Sadako’s incomplete dream broke me as a teenager. I remember spending an entire summer folding origami cranes in her honour. Plot Twist: Sadako did achieve her 1000 cranes (plus more). Sadako’s brother has published a subsequent novel, The Complete Story of Sadako Sasaki, together with co-writer Sue DiCicco. Masahiro Sasaki has shared greater details about Sadako’s life and the subsequent work from family to promote peace around the world. Many of the origami cranes were donated to memorials, museums, and schools all around the world. While Sadako’s wish for peace has been lifted up by many, Sadako was unable to escape the complications of her disease. The message of the original novel by Coerr is beautiful and inspiring but the realism of Sasaki and DiCicco’s book is even more powerful. You will never look at an origami crane the same way again.
Boy Meets Boy by David Levithan
A popular favourite amongst the Book Riot crew. It is the typical romantic trope of high school love with one significant difference: it is set in a gay-friendly small town with a pro-LGBTQI school and active community. Levithan wrote this book after hearing about his best friend’s friend, growing up in a very conservative household in Midwest USA. Boy Meets Boy is the ultimate happy YA romance novel; it’s quirky, it’s adorable, and the main character Paul spends a whole night making origami flowers to decorate the hall and locker of his love. That puts the awwww in origami.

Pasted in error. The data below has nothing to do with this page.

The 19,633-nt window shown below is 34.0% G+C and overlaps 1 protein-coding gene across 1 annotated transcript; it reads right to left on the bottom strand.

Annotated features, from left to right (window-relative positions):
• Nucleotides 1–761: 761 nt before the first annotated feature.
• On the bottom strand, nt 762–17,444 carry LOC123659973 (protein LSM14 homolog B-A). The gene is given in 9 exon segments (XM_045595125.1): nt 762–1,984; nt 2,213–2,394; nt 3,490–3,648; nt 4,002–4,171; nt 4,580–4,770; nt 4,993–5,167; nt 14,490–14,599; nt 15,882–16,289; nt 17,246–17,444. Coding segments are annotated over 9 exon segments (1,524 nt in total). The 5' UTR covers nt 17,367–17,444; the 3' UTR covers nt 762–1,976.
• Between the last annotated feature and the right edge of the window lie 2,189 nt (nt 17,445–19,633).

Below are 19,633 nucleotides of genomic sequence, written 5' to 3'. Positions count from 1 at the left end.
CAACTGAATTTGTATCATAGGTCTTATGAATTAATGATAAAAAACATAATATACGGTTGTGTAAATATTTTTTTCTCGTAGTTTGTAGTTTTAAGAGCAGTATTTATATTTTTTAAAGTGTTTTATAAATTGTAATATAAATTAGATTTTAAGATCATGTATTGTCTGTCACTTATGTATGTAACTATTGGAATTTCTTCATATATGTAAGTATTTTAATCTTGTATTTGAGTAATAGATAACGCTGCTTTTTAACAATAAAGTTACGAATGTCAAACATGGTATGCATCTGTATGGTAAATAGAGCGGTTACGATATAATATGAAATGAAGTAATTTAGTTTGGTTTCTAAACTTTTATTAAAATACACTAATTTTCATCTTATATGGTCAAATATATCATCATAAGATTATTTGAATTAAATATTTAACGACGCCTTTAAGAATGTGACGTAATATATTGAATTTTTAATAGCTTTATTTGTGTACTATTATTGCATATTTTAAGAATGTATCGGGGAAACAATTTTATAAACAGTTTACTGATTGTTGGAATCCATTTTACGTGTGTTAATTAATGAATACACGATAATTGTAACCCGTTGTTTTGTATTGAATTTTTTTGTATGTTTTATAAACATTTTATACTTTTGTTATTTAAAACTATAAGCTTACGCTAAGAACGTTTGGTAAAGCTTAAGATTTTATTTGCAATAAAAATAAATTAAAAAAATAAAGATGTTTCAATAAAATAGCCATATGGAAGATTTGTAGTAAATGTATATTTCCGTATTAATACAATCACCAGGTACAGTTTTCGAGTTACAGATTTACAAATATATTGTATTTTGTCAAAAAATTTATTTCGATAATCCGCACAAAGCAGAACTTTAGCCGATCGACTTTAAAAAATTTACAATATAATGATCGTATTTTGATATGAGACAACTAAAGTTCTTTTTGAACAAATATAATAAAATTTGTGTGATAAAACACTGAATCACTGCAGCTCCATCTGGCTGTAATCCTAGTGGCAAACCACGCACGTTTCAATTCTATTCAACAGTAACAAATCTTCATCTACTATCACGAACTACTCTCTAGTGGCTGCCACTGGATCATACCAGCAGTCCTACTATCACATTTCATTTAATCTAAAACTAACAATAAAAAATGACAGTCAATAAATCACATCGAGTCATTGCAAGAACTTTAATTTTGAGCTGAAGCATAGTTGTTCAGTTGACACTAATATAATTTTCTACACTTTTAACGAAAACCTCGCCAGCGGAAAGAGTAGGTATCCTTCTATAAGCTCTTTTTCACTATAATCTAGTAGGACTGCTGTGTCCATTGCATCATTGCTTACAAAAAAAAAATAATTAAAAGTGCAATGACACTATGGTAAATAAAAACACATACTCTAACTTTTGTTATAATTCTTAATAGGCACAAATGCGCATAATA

If you love this book as much as we do, check out our Reading Pathways: David Levithan here.
The Origami Master by Nathaniel Lachenmeyer and Aki Sogabe
Origami can be a great lesson in humility, as shown in the children’s book The Origami Master, written by Nathaniel Lachenmeyer and illustrated by Aki Sogabe. I say illustrated but a more appropriate word is created. Sogabe is well-known for her gorgeous paper-cut artwork (you can see more of it here). Her simple yet elegant artwork is perfectly matched to the nature of origami and the life-lesson told in the story. Shima, the origami master, lives on a mountain and practices origami every day. One morning, he finds an origami elephant on his desk — even more skillful than his own. This continues for a few days until Shima captures the ‘new master’ and demands to learn its secrets. Thus comes the lesson in humility; as with origami, if you force something that is not meant to be, you are more likely to tear it apart.